In contrast to the flux and muddle of life, art is clarity and enduring presence. In the stream of life, few things are perceived clearly because few things stay put. Every mood or emotion is mixed or diluted by contrary and extraneous elements. The clarity of art—the precise evocation of mood in the novel, or of summer twilight in a painting—is like waking to a bright landscape after a long fitful slumber, or the fragrance of chicken soup after a week of head cold.
Passing Strange and Wonderful: Aesthetics, Nature, and Culture, ch. 10 (1993).
America is a much newer experiment in human living, one with moral concerns at its core. In this respect it differs from Europe, which has preferred sophistication and worldly wisdom to "righteousness," and resembles China, which saw the universe itself as essentially a moral order. However materialistic Americans may be in their economic pursuits, their ceremonies emphasize the material far less than European societies have. America has imposing official architecture. Washington, D.C., boasts a radial baroque stateliness. Yet one of its most important buildings, the White House, is a modest dwelling, its scale far smaller than that of the palaces of Europe and Asia.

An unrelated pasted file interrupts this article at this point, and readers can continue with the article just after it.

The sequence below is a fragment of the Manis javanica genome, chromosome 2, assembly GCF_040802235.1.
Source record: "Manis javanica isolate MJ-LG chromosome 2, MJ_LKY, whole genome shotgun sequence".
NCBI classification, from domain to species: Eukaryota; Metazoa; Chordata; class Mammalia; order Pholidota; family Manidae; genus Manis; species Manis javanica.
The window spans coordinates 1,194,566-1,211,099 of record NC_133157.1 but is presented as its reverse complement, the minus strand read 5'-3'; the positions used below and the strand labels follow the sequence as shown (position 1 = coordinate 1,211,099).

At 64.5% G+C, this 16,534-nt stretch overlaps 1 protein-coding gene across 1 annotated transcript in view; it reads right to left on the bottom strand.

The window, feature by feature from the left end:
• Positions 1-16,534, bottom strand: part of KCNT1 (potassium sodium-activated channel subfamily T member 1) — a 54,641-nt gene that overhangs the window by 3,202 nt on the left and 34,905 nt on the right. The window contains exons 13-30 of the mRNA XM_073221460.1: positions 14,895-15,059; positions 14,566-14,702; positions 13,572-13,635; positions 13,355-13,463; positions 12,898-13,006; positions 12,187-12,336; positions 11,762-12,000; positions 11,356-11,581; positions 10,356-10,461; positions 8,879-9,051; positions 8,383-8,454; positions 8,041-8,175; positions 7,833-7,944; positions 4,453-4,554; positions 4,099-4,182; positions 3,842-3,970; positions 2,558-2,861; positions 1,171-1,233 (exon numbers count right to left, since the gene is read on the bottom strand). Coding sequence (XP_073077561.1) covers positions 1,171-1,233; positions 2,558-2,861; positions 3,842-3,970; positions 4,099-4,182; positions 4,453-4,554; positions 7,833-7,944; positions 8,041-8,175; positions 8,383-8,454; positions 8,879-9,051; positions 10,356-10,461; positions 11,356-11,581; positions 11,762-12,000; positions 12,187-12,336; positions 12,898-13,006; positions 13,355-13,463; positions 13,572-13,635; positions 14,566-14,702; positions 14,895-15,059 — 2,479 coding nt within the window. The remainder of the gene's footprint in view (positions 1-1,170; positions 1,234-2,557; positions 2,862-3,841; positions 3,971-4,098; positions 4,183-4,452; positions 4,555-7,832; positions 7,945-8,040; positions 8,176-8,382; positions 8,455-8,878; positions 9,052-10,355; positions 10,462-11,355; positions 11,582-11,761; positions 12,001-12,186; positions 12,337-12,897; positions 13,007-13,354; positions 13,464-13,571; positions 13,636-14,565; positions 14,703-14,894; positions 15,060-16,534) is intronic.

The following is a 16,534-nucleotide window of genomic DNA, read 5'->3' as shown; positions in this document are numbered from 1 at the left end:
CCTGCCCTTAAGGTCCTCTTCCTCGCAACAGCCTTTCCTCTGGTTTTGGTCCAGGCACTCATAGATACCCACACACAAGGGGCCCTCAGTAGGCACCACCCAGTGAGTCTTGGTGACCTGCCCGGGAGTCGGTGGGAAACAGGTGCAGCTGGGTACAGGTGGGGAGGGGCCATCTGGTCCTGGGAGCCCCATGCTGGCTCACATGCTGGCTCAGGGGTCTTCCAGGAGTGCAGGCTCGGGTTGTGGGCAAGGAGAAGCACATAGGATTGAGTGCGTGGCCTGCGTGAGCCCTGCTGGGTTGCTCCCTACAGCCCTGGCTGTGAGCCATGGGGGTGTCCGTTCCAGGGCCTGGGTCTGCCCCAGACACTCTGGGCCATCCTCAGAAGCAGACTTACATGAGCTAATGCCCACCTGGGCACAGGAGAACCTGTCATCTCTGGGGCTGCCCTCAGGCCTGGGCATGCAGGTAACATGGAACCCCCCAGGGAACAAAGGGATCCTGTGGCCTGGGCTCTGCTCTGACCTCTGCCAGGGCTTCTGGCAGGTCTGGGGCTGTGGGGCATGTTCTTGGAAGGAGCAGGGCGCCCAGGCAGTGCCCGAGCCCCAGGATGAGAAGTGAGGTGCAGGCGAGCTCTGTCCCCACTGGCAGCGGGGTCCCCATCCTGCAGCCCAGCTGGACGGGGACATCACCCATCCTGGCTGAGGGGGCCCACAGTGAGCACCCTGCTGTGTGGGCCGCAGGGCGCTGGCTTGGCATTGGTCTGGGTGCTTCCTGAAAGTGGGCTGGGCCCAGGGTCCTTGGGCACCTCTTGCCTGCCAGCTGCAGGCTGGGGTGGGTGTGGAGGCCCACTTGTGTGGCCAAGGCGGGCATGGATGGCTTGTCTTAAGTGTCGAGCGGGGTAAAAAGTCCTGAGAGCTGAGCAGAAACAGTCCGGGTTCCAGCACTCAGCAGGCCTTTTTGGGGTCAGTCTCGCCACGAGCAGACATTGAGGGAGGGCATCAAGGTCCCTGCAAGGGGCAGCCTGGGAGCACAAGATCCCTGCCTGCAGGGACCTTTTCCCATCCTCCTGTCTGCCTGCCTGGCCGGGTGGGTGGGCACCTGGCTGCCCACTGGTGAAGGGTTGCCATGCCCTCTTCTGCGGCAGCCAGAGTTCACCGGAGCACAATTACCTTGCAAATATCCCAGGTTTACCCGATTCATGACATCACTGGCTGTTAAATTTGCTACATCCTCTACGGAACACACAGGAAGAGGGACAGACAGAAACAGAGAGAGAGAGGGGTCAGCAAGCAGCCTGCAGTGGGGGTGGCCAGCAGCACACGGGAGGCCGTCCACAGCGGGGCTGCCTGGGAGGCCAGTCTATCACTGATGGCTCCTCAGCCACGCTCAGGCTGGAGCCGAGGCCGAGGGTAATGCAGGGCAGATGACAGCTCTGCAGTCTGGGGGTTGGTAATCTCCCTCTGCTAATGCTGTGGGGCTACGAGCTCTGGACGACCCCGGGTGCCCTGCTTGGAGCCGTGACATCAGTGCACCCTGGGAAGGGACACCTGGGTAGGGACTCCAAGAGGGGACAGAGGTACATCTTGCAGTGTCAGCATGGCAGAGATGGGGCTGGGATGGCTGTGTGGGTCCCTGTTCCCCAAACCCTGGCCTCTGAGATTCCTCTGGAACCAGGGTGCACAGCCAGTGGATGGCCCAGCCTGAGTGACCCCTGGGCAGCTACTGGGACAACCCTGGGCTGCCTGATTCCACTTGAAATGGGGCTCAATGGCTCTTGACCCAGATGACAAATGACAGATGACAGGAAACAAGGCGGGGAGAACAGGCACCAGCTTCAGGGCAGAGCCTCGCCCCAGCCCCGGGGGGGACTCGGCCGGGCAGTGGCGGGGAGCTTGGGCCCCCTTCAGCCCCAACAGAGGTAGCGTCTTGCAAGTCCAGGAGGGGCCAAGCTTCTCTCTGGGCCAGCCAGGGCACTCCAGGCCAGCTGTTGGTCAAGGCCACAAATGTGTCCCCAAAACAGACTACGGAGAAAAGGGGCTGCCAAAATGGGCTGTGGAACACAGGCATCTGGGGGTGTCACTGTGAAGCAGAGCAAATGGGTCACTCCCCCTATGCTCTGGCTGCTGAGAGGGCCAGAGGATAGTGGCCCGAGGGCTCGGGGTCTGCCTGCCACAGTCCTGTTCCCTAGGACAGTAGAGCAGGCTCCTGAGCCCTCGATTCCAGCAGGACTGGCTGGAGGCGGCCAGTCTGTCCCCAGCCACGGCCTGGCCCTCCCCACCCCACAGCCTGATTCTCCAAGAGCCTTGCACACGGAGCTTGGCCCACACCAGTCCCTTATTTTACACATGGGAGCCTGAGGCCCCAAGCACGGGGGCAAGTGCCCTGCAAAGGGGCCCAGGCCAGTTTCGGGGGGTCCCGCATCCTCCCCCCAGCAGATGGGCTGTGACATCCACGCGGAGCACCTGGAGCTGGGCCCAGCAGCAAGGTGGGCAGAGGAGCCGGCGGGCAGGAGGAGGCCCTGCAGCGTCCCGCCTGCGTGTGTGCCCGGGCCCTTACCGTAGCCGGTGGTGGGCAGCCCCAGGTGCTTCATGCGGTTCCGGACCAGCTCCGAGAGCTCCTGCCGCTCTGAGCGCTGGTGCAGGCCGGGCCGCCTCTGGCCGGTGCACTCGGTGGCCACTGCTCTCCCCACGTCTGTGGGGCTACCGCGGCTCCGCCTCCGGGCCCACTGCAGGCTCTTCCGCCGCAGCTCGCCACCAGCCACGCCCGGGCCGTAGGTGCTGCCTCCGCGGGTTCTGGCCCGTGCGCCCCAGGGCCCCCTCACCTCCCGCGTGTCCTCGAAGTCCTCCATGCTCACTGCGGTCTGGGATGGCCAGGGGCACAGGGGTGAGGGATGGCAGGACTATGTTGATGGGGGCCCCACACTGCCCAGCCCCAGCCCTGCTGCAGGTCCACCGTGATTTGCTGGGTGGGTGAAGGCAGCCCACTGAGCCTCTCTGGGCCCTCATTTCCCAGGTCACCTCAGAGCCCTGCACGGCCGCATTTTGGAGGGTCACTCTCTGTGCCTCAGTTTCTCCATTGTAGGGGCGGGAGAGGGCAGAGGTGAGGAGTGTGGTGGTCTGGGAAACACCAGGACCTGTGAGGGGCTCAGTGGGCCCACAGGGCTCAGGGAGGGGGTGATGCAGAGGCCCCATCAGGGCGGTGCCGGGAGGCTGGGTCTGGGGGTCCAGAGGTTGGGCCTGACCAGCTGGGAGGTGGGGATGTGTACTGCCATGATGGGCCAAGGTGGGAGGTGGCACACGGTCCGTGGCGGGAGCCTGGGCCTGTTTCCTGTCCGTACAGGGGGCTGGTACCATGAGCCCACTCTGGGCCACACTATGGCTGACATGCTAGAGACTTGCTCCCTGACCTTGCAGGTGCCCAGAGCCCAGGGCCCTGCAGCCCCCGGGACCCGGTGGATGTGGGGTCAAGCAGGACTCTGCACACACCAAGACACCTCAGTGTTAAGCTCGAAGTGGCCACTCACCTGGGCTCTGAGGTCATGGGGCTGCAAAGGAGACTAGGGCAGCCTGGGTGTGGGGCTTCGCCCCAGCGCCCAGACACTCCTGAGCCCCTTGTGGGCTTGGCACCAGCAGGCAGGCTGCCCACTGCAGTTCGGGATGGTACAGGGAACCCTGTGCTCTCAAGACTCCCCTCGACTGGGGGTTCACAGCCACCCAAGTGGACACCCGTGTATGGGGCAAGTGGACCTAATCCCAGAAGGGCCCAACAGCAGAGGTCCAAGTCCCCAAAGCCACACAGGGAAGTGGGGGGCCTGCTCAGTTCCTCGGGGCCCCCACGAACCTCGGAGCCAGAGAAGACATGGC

Shadows and Light, epilogue, Passing Strange and Wonderful: Aesthetics, Nature, and Culture (1993).